correspondent of mine, who has recoi
mended him very stiongly to me. He
has transacted busineses for the gentleman
with several others besides mysef, and lie
is generally regarded as a clever and in
telligent young man. My friend lament
ed in his letter, that he had not the power
to ofr him a permanent situation, and
he h:: :ied me to look out for one for
him-but I have not met with any thing
likely to suit."
This was enough for Stendhal, who
was a sort of benevolent Quixotte in his
way. He wished to serve George; but
with the delicacy of true generosity, he
desired that the young man should feel
himself the obliger, rather than the ob
liged. He. told him that he wanted a
c!crk; George fell into the innocent snare
laid for him; he offered himself, and was
Mr. Stvndhal was well satisfied with
the abilities of his new clerk, and not less
.0 wihjiaconduet:ahmy ting thatJ
he wisht d was, to see in the young maim
more of the gaiety natural to his time of
life, but he was constantly serious, and
even sad, notwithstanding that his temper
was so sweet, and his manners so mild
and umiable, that he was a favorite withe
the whole family.
Two years passed away and at the
end of that time, George had become,
what Mlr. Stendhal emphatically called
his right hand; he releived the good
banker from a great part of the fatigue
which he had till then taken upon him
self; and while he had never relaxed, in
the slightest degree, his attention to busi
ness, he found time to render himself as
agreeable and useful to the female part
of the fanily, as to the master of it.
He was Leocadie's language master to
the great satisfaction of Mrs. Stendhal,
who had no longer any reason to reproach
the dear girl with that disinclination to
study, which had been her only fauilt.
But what perhaps drew the hearts of
both mother and daughter still more
strongly towards him was, his unwearied
attenttin to thme good grandmother, who
was alike beloved and venerated by the
All at once Stendhal perceived that
his wife appeared unusnally serious and
abstracted. It was evident that she had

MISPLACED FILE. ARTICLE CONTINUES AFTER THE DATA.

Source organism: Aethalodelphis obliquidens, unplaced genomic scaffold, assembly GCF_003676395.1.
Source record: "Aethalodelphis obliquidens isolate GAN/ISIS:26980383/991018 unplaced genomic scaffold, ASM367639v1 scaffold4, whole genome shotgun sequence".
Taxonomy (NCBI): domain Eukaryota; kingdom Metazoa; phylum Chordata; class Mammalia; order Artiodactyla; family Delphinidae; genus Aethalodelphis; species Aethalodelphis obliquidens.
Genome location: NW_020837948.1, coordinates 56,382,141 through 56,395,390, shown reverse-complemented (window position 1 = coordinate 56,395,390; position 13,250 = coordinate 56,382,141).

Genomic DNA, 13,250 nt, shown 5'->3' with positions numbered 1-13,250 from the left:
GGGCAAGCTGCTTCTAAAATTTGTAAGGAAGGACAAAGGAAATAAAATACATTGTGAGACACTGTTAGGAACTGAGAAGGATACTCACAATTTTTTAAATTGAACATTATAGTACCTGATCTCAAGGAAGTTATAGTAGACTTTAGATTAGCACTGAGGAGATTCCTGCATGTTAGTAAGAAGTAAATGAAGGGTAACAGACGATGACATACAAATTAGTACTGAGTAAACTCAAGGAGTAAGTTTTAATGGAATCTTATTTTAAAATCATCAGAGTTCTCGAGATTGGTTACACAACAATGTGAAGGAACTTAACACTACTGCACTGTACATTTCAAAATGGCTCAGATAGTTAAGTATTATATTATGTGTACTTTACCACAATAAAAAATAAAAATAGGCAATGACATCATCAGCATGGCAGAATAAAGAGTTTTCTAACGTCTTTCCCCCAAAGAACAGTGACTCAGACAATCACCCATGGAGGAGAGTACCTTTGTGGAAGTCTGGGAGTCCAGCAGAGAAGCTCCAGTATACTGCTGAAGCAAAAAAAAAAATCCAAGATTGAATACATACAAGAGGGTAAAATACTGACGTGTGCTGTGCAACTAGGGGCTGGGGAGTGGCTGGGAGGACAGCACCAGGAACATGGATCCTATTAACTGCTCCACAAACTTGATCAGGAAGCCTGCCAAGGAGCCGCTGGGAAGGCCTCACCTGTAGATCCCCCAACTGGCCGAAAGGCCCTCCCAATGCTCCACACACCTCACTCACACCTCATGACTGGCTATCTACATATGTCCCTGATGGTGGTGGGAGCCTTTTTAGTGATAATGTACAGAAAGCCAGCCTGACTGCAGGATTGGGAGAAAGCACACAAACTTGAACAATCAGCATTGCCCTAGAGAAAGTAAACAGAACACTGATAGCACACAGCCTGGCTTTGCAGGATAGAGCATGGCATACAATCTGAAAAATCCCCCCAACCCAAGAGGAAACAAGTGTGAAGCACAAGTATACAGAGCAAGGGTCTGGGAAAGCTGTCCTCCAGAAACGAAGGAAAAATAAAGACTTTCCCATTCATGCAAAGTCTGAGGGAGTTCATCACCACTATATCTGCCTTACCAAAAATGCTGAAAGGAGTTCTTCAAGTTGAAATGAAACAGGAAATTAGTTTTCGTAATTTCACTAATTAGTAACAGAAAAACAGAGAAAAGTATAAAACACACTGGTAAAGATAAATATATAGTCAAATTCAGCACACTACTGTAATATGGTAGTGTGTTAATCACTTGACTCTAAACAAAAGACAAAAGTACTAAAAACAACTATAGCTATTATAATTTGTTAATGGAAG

something on her mind ; but what could
that something be, whih she concealed
from her husband, with whom, till then
she had no reserve. A fter puzzling his
bramins for a little time with conjectnres,
the banker tookc what he considered to
be the only right wvay in these cases-lie
determined to come to the point at once.
"'1Till now," said he, " we have been
happy: it is evident that you have ceased
to be so : tell me the cause of your un
easiness-and if it is my powver to banish
it, regard the thing as done."
"Then it is done," cried Mrs. Stend
hal, embracing him. M~y uneasiness
arose from discovering Leocadie in love."
"In love !-and with whomI"
" With G eorge."
"So much the better-if he loves her."
-If, Mr. Stendhal---'
"It, Madame Stendhal-I stty, if-"
" And I say there is no if in the case:
the poor fellowv is too honorable to say a
word-but I see clearly that he is dying
"Alhtmy dear, mother's eyes are not
always to be trusted on those occasions:
but I will speak to him myself."
And, without any prefacee, he said to
the young man the following day
"George, it is time for you to be looking
about for a wife : what do you think of
my daughter ?"
George had no need to reply : his
countenance told Mr. Stendhal p~lainliy
that his wife was in the right.
"Well, well," cried he, in a tone of
pleasure, " you love her, hey ?"
" It is true, sir; but Heavent is my
witness, I have never dared to breathe a
"Ah, you were very right not to speak
to her; but wvhy did you not tell me your
mind i You knowv that I despise the
prideonf birth. anid that I don't eare lor
money. All that I desire is, that my son
in-law should be a man of probity, and
descended from in honest family."
It is impossible to describe the mingled
expression of grief: and shame which ap
peared in the countenance of George
when he heard 'hese words. He was
silent for a moment: at last he said, in a
voice of great enotion, " You are right;
I never thought, 1never hoped it could be
otherwise. Hitherto I have concealed
from you who I am; but to-morrow you
shall know all. Leave me now I beseech
Shocked with: his evident distress,
Standhal presse his hand kindly, begged
of him to conipos'e himself, and left him.
The good bankerikiew not what to think
of this scene; ye4 e was persuaded that
no blame was attAched to George.
The next morbing, le learned with
gr-ief and surprise, that the young man
had quitted the house. The following
letter, which he left behind him, will ex
plain the cause of- this step:
" How little di *you think yesterday,
my dear benefactor, that even in the mo
ment when you meant to render me the
happiest of men,s3ou struck a dagger to
my heart? Yes-e- know-I feel that the
mind of your ang'lie daughter never can
be bestowed but Opon the descendant of
an honest man. 1 must then fly from her
I will not leave you without telling
you all. Know that I am the son of that
St. Aubin, who,:bn being arrested for
forgery, killed oi of the gens-d' armes,
who was sent to Aize him, and expiated
his crime upon tie scaffold. I had re
turned home froid college about a year
and a half before this dreadful event took
place. Imperfectly acquaintpd with my
father's circumstances, I asked him to
give me a profession. He refused assur
ing me that it was not necessary, as his
property was sufhient for us both, even
independent of well founded expectations
which lie bad, that I should inherit a con
siderable fortune from an uncle in the In
" Satisfied wi liese reasons, and con
cluding from the ,-le in which my father
lived, that he mu very rich, I thought